TeamViewer

What alternatives to TeamViewer are people using?
I have been hit by their sudden "Commercial use suspected" even though I only ever connect to one 86-year old friend. He and his wife have 3 Windows machines and he has just bought 2 old iMacs, and is trying to move to Mac in spite of my protestations. Hence a flurry of connections.
Teamviewer has a form to fill in to protest private use, but here it just leads to an error page. I found their forum, but all that reveals is a huge thread full of similar complaints, so it looks as though the Teamviewer free option is on the way out. They seem to be manually deleting any references to rivals on the forum and also any email addresses.
I still help a couple of commercial companies with their IT, but always in person. I used to recommend TeamViewer, but having delved into the shambles that is their web site, I now think the time has come to find an alternative that works to access Windows and Macs.
Any suggestions gratefully received.
--
Bill

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Bill wrote:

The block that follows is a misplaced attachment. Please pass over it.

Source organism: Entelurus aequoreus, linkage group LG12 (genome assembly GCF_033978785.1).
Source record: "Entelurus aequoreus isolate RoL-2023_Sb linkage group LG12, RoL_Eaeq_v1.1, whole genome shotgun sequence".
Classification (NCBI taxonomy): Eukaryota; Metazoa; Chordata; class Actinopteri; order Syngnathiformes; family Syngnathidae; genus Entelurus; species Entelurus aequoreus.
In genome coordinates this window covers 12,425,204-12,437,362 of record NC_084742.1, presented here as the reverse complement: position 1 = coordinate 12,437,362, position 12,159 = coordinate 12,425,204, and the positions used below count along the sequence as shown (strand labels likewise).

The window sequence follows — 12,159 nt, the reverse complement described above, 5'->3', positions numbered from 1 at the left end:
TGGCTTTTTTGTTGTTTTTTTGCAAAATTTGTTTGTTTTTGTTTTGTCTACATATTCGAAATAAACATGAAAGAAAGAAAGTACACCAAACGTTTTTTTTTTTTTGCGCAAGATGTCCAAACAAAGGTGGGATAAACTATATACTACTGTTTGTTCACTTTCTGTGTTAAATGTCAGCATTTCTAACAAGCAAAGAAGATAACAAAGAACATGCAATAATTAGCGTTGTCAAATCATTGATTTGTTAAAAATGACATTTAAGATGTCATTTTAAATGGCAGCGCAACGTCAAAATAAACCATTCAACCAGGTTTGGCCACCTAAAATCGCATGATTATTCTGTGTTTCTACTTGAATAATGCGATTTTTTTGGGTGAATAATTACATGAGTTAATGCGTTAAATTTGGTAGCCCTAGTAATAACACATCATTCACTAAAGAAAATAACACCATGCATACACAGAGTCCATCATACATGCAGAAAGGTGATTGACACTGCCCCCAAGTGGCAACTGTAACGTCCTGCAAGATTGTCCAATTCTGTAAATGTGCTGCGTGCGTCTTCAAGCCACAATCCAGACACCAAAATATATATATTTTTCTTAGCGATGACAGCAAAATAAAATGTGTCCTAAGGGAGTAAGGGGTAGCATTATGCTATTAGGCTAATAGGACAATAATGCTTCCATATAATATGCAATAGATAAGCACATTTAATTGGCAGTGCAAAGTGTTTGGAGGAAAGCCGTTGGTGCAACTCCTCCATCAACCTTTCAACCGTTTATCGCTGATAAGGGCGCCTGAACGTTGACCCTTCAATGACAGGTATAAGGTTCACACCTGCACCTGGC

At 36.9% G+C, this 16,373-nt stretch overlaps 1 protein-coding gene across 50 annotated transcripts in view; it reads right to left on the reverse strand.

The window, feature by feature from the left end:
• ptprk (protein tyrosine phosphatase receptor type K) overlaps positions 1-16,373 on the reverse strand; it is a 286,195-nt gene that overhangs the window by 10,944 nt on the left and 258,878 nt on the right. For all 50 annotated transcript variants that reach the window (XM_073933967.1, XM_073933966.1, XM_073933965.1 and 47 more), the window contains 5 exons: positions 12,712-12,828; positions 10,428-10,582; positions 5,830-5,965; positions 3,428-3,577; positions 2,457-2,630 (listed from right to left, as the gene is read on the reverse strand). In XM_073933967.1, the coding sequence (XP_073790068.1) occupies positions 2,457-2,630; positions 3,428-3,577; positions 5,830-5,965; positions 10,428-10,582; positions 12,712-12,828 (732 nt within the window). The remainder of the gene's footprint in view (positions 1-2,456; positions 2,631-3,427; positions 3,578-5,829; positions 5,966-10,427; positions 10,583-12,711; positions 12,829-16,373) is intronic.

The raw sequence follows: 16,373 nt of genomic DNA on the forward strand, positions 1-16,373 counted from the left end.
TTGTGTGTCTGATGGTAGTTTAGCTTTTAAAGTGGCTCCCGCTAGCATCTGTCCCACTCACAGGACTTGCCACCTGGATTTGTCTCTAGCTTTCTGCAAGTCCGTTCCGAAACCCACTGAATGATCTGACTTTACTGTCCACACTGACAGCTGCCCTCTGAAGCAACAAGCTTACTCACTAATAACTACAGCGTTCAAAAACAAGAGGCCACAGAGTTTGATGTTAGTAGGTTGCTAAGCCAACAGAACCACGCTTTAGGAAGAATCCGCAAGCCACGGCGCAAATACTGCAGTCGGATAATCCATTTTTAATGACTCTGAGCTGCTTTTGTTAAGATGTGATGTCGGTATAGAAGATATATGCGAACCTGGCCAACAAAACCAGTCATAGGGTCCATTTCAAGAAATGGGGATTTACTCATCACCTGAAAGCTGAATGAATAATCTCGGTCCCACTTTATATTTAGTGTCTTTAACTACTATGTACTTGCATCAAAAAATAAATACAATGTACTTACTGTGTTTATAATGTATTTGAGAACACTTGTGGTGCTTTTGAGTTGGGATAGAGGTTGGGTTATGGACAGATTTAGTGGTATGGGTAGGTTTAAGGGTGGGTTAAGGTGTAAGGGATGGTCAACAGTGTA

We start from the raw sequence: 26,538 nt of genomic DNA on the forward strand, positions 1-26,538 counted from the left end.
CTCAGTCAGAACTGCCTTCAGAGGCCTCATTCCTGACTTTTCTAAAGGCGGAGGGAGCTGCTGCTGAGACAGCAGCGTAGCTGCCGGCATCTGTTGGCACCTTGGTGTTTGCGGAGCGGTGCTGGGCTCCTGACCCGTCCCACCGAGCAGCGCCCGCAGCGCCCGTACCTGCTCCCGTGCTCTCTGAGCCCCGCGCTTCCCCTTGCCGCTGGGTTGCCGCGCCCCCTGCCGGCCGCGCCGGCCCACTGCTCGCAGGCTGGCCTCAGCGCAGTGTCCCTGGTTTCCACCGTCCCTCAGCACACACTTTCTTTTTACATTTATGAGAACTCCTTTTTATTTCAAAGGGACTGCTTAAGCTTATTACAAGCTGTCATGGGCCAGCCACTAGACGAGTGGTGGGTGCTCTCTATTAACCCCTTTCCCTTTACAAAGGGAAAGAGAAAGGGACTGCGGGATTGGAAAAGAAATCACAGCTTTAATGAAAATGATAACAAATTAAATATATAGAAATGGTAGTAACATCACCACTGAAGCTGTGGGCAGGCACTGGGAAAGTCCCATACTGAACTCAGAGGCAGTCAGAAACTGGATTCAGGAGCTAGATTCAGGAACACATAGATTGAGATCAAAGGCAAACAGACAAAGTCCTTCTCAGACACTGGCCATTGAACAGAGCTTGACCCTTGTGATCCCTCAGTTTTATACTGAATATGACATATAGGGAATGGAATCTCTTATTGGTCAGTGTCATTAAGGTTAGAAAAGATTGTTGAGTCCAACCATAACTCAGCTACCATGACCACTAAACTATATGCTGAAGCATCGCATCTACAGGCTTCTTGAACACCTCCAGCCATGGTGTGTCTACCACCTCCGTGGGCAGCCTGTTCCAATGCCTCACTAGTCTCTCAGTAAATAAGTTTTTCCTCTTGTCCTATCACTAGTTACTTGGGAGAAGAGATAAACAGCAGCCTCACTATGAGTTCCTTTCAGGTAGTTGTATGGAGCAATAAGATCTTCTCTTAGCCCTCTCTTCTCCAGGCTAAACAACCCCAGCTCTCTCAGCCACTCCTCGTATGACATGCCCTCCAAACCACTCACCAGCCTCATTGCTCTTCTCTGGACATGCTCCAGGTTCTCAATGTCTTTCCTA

Where I can, I use reverse VNC so the person needing help connects to me, so they don't need to dick about with firewall rules, and I can hapilly se up port forwarding at my end, and it's not reliant on any 3rd party's servers,
So, I don't use it much, but have used AnyDesk as a TeamViewer substitute.
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On Monday, 20 May 2019 18:39:02 UTC+1, Andy Burns wrote:

I have Teamviewer set to start automatically on a friend's PC so I can connect without him doing anything.
It even works (worked) if he'd forgotten his password or I needed to get in as administrator.
The last "upgrade" lost the "contacts" list and seems to have made things a lot more complicated.
Owain
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Thanks, Andy. I've just tried AnyDesk between two machines here and it seems pretty good. I'm also looking at the Chrome Remote Desktop add-on but have not yet got as far with that.
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Bill